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Rob Gronkowski Will Keep 'Smashing And Dashing' Despite ACL, Recent Injuries

FOXBOROUGH — It's a new year, and a new injury to rehab, but it's the same Rob Gronkowski.

Since entering the NFL in 2010, Gronkowski has made a name for himself by imposing his 6-foot-6, 265-pound will on opposing defenders. And that's not going to change, even if Patriots fans hold their collective breath every time he makes contact with a defender.

"I ain't changing that one bit," Gronkowski said of his playing style. "I'm gonna go full-speed when I'm out there, and I'm gonna keep smashing and dashing everything I do. Maybe, if it's not necessary one single bit, I'll go down, but if I can make some plays, make some extra yards, [and] get in the end zone, I'm definitely gonna go full-speed and I'm gonna take the hits and I'm gonna do everything I can."

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Gronkowski admits that he's not yet back to 100 percent — he has not yet participated in team drills and does not have a timetable as to when he will be ready to participate in full capacity. He has done all of his route-running and pass-catching against air, but he does appear comfortable planting and cutting in both directions.

"When I start rolling and getting contact, I'm pretty sure I won't have any fear at that moment because that's what we're working here for: to get myself ready, to get my knee right, getting everything strengthened around it, so when I do hit the field, when I do start hitting, when I do start getting tackled, I'm out there ready to go and I'm not thinking about it in the back of my head. It's a slow progression, just working every single week to get to that point."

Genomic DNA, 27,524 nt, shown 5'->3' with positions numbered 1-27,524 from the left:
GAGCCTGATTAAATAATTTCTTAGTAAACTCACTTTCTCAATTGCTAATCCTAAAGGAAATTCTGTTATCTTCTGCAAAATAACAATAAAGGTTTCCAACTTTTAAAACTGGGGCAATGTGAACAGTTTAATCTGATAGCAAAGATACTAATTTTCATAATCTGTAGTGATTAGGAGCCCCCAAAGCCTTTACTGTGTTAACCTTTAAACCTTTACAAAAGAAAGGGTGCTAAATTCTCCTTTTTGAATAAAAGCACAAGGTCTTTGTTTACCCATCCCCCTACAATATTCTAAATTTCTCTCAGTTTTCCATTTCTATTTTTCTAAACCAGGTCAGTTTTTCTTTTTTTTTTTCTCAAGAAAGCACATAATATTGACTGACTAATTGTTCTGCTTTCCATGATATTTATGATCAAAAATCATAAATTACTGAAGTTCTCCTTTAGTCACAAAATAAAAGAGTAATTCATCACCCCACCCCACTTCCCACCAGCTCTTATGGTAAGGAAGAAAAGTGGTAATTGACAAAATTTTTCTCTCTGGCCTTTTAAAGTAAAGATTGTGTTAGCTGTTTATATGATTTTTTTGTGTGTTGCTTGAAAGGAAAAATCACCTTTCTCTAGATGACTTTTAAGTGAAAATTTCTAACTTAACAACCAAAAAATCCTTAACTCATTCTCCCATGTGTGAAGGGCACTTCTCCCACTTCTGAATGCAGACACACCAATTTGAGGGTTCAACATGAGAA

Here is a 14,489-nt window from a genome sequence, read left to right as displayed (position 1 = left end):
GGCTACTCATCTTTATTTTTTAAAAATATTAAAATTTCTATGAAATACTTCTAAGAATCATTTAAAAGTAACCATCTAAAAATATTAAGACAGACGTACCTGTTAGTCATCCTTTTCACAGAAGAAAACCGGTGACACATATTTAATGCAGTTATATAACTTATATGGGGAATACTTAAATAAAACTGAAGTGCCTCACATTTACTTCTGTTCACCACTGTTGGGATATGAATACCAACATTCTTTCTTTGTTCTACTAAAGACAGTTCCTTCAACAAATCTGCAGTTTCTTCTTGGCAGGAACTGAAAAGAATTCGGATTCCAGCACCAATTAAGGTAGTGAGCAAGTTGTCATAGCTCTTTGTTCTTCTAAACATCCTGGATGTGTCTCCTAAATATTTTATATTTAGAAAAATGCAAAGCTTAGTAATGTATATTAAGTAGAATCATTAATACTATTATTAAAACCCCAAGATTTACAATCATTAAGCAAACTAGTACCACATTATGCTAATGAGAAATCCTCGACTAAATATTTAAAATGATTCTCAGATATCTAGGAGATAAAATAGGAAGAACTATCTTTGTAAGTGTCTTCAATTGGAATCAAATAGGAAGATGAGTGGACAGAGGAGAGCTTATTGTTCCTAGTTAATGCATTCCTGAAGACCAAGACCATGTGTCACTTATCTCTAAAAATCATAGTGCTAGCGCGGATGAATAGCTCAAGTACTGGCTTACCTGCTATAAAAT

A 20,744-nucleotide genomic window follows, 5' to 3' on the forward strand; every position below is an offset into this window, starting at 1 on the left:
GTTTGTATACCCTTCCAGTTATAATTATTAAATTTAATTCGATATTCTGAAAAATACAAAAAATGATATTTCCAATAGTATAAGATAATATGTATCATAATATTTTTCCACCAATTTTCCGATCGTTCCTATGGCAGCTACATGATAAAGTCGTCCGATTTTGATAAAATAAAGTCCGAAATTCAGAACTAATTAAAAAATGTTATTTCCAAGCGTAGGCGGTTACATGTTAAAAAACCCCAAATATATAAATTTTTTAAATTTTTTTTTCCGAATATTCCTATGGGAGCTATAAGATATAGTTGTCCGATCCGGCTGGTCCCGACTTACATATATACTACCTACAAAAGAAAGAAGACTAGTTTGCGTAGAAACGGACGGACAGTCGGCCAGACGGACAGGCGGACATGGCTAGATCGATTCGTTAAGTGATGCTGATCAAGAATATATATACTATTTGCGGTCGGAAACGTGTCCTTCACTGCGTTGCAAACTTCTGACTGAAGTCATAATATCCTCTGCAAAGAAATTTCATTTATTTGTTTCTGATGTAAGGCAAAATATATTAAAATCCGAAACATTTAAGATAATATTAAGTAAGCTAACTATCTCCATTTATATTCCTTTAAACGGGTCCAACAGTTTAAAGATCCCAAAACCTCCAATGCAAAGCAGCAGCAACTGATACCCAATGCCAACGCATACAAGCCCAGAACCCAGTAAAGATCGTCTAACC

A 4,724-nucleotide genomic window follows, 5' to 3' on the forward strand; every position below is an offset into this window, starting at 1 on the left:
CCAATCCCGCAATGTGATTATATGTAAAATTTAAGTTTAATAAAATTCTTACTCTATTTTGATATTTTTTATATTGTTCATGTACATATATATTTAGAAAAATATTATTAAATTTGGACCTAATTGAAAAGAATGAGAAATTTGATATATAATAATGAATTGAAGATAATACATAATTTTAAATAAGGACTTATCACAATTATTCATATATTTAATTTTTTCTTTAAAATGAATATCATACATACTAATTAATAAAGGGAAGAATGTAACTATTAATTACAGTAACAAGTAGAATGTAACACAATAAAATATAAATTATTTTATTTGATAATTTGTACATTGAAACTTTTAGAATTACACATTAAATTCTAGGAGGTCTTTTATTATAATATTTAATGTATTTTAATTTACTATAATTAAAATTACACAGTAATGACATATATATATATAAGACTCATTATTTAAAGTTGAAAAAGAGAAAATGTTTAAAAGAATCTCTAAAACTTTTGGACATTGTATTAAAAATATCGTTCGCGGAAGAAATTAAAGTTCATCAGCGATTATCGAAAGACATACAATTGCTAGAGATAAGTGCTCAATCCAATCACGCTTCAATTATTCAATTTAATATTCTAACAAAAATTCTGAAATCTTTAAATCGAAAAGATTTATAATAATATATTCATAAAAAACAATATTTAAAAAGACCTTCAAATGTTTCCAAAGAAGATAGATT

Just looking at Gronkowski, it may seem impossible to imagine not having those thoughts in the back of his head. With a heavily bandaged left arm and right leg, Gronkowski has a bionic look to him on the field.

Wearing those braces is a process like any other, and it gets more comfortable with time.

"I'm used to the arm brace now, it's been a year now wearing that, so it's second [nature] wearing that thing around," Gronkowski said. "The knee brace just started but today's the second day out there and I'm already getting comfortable with everything, so it's feeling good out there, running routes, getting balls thrown, and it just feels great to be out there with my teammates again, being in the huddle, catching balls from Tom Brady. It's like a dream come true."

Brady may agree that having Gronkowski out there is a dream come true, as well. In seven games with Gronkowski, Brady completed 64.1 percent of his throws with 13 touchdowns, five interceptions and a passer rating of 95.8. Without Gronkowski, Brady completed 57.6 percent of his throws with 12 touchdowns, six picks and an 80.3 passer rating.

As a whole, the Patriots offense was noticeably less effective without Gronkowski; they scored 14 touchdowns on 32 red zone possessions (43.8 percent) in their nine games without Gronkowski, and 22 touchdowns on 32 red zone possessions (68.8 percent) in their seven games with Gronkowski in the lineup.

Even still, Gronkowski shrugs off his importance to the offense with the same ease that he shrugs defenders off while running to the end zone.

"It's a team game," Gronkowski said. "We all rely on each other to the max. If one person's not doing their job, then the whole team's not doing their job. We're all a big part of the offense, every single player that's out there at the same time."